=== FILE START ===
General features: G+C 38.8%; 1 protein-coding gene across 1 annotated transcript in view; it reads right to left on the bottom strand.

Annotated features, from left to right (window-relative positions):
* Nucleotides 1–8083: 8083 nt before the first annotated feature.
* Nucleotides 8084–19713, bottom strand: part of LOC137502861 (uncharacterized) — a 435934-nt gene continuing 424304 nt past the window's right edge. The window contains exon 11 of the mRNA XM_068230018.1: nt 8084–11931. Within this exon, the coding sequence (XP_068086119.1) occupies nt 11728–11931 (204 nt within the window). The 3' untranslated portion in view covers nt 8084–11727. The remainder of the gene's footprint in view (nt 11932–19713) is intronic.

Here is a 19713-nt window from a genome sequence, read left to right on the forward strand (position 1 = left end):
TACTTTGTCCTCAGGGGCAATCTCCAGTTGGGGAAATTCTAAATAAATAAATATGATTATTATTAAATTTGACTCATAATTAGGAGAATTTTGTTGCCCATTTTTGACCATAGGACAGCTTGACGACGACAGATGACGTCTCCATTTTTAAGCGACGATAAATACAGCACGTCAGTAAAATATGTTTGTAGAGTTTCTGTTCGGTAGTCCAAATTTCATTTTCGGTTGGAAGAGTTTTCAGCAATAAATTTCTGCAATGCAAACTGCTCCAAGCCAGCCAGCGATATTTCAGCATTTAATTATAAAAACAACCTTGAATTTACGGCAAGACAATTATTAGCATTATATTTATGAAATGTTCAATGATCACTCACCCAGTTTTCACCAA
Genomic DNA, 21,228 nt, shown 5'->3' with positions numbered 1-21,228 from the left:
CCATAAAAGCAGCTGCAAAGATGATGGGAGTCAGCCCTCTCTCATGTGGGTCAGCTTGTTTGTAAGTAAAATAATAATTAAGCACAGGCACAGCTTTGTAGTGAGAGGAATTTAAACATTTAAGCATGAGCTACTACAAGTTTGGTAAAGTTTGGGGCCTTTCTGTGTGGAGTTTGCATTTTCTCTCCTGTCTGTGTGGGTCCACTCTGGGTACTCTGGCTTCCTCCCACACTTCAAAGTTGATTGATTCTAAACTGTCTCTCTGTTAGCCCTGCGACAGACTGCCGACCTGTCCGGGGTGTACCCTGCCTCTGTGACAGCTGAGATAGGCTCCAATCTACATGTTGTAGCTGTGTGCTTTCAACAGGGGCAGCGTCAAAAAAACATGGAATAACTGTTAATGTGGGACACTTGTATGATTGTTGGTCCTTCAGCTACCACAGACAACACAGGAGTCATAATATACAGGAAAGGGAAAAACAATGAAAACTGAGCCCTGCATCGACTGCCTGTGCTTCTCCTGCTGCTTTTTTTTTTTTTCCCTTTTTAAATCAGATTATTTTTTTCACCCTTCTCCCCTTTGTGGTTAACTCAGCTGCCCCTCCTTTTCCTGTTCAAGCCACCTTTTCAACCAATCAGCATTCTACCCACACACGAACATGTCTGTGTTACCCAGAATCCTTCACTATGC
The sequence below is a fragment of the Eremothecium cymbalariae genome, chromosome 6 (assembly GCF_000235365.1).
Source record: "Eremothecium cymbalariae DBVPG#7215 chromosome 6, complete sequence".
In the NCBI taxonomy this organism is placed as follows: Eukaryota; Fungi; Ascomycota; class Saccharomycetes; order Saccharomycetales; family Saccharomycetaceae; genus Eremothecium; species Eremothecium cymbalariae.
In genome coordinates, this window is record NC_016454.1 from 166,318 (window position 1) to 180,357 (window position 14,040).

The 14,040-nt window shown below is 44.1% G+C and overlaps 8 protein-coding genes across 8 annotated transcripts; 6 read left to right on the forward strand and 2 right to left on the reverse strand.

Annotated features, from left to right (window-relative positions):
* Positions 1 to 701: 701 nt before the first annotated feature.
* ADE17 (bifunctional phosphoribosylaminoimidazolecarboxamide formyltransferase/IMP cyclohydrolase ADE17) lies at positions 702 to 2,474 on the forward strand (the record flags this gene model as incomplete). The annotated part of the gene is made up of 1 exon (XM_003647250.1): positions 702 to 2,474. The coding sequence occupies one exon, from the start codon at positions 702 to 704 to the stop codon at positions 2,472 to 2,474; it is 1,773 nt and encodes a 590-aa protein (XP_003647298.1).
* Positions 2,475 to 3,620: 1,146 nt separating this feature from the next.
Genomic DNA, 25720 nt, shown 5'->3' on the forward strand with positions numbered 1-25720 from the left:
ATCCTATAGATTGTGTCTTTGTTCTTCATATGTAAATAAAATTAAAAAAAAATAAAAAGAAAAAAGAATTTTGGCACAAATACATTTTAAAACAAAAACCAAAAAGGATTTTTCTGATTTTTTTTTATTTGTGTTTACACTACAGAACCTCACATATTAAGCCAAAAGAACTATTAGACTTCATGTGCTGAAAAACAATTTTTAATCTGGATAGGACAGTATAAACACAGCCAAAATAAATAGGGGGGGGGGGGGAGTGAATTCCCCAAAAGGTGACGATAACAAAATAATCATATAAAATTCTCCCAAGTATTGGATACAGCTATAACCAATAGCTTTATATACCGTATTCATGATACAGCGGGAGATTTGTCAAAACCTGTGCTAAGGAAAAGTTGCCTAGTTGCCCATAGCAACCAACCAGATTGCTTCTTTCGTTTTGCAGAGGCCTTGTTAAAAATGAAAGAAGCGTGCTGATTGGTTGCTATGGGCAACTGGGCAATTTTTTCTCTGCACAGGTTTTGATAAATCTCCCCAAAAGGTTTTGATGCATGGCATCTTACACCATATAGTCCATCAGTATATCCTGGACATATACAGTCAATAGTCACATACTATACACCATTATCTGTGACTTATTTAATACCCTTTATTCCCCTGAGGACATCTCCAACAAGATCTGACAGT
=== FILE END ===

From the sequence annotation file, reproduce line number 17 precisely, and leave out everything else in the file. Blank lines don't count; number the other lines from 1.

* Positions 2,475 to 3,620: 1,146 nt separating this feature from the next.